By Alejandro Ramirez
Las Vegas, Nevada–As we sit in wait the afternoon before Mexico’s “Super Bowl” of boxing matches, we reflect on the preview the boxing community was provided yesterday at the Canelo vs. Chavez Jr Weigh-ins. The atmosphere in the Grand Arena was reminiscent of a Mexican World Cup match except the arena was split between Canelo’s faithful and those that were raised in the glory of Chavez Sr. and now his son.
Just to enter the arena was chaos, as the hoards of faithful seemed confused with free entry versus paid VIP entrance. Pair that with the masses that seemed to be unexpected and there you have the weigh-ins. Aside of all of this, the event itself was as expected. Mariachis, regional Mexican music, and the colors of Bandera were the backdrop to a lot of boxing’s elite. The main event began with announcer Michael Buffer reading the TV undercards up and comers Ronny Rios, Ryan Garcia, and Jojo Diaz. After those weights had been recorded, Buffer’s vocals echoed the arena with the other notable fighters such as Lucas Matthyssee, who will be fighting veteran Emmanuel Taylor, and David Lemieux who will take on Mexican boxer, Marcos Reyes.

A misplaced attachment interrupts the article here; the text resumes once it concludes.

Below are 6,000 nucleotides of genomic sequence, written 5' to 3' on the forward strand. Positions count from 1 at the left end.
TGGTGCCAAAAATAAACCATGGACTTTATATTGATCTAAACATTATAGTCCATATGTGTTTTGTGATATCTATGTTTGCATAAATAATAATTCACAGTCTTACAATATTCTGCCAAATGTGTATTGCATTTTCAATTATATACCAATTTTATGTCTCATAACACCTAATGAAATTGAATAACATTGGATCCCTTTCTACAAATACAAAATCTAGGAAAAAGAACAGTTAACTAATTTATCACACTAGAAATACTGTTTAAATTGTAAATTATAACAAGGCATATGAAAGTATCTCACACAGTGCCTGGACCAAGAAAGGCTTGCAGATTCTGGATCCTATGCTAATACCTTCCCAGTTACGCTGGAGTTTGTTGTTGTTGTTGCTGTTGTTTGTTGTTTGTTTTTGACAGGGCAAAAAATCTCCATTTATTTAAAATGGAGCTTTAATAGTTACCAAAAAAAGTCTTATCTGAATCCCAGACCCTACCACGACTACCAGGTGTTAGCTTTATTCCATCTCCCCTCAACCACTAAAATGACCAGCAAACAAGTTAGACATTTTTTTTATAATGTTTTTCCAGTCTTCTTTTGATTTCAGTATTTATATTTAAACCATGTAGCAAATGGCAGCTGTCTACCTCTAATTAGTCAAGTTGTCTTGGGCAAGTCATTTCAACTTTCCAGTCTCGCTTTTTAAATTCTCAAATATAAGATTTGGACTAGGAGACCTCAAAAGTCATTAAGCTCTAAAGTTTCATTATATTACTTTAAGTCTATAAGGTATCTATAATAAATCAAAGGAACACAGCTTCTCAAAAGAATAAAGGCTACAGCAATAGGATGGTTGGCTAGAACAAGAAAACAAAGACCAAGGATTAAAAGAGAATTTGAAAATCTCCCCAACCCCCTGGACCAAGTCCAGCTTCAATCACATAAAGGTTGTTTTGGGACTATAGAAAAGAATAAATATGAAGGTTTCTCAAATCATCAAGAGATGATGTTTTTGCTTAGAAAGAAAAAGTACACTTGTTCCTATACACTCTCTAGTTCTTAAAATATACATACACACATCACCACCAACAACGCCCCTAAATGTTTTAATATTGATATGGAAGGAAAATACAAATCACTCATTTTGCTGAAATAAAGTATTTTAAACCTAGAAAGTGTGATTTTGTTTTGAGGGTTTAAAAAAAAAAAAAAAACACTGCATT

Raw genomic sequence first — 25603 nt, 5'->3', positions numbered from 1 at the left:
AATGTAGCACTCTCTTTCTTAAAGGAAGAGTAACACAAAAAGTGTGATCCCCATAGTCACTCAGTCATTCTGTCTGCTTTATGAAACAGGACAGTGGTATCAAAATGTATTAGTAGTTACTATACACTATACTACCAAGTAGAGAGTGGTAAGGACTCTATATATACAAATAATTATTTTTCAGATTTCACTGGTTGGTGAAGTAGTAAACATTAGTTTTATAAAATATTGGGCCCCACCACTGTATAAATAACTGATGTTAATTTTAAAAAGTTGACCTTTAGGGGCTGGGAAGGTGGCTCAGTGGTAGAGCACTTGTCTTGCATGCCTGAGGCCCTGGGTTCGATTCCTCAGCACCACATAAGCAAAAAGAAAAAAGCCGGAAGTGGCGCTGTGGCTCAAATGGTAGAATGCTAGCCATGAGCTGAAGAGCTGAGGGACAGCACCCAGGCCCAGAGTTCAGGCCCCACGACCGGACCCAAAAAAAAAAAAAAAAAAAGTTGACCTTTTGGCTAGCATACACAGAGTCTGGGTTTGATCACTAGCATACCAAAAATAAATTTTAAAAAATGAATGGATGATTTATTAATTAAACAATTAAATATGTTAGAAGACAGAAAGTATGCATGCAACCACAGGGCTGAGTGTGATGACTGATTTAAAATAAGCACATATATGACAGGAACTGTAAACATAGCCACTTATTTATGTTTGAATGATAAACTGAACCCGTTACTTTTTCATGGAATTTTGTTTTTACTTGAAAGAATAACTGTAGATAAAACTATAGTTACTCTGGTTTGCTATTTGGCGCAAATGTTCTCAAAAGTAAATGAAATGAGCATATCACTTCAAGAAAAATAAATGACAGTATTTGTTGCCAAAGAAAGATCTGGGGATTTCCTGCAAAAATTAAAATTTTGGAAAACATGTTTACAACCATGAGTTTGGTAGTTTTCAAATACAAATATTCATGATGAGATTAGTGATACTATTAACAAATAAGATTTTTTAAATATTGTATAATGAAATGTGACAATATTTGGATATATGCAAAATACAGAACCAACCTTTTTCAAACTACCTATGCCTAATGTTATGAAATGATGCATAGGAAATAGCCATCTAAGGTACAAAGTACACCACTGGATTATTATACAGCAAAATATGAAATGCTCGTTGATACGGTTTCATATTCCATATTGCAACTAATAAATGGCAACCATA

By this time, the arena was filled to the weigh-in capacity, and it was time for the main event icons to take the stage. With the majority of Chavez Jr fans sitting on the right side of the arena, Chavez Jr. took the stage and immediately raised his hands to greet his following. Canelo on the other hand took much longer to take the stage, as the entrance deemed proper to a total Golden Boy Promotions production. When Saul Alvarez took the stage, he looked focused and showed proper, as he and his team were outfitted in his CA team gear. Both fighters shed themselves of their attire and took the scale with both weighing in at a 164 lbs. After weighing in they took center stage to face off and after a 45-second stare down, Canelo surprisingly began to shadowbox leaving Chavez Jr. standing in confusion. The crowd erupted and both parted to reach out to their fans.
All in all, it was a great transitional event exemplifying a new “Floyd Mayweather Free” Cinco de Mayo in Las Vegas.